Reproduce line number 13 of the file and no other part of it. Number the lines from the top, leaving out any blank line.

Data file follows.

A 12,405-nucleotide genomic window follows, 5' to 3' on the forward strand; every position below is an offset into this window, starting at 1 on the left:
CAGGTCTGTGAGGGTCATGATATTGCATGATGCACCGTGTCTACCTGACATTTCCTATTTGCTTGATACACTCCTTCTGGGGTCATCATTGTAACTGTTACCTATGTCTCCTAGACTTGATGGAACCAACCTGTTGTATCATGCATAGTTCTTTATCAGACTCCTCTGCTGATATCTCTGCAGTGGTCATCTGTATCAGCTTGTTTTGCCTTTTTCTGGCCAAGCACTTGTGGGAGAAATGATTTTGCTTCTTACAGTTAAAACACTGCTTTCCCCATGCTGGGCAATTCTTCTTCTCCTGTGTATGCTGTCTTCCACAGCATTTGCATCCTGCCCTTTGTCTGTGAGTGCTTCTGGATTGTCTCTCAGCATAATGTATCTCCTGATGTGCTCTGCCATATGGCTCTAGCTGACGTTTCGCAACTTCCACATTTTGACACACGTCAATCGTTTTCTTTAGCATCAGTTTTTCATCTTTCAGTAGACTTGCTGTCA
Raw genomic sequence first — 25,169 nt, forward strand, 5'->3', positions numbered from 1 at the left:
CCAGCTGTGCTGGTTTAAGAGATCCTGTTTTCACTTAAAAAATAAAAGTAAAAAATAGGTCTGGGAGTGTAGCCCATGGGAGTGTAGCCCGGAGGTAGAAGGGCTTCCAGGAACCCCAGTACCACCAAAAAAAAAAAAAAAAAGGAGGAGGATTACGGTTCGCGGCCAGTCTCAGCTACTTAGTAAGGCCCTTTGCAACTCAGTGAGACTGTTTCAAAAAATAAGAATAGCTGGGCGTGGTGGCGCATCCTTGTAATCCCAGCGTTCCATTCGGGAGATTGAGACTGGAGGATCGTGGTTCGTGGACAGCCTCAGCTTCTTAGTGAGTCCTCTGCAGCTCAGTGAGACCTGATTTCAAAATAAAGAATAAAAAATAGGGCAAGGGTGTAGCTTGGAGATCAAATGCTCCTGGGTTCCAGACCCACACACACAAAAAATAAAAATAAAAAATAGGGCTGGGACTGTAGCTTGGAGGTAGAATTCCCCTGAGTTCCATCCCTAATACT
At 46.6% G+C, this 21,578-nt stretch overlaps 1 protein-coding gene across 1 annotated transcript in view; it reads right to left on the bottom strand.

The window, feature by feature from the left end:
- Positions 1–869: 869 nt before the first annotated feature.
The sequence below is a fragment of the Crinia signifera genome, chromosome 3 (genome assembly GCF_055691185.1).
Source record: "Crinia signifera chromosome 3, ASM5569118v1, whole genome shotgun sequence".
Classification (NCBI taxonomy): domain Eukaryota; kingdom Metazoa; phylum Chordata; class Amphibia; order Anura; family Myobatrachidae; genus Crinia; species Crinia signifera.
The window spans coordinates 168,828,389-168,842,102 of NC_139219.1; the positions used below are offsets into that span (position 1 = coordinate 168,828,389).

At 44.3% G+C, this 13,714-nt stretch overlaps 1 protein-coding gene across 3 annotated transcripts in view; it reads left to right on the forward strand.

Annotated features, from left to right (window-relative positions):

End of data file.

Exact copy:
Annotated features, from left to right (window-relative positions):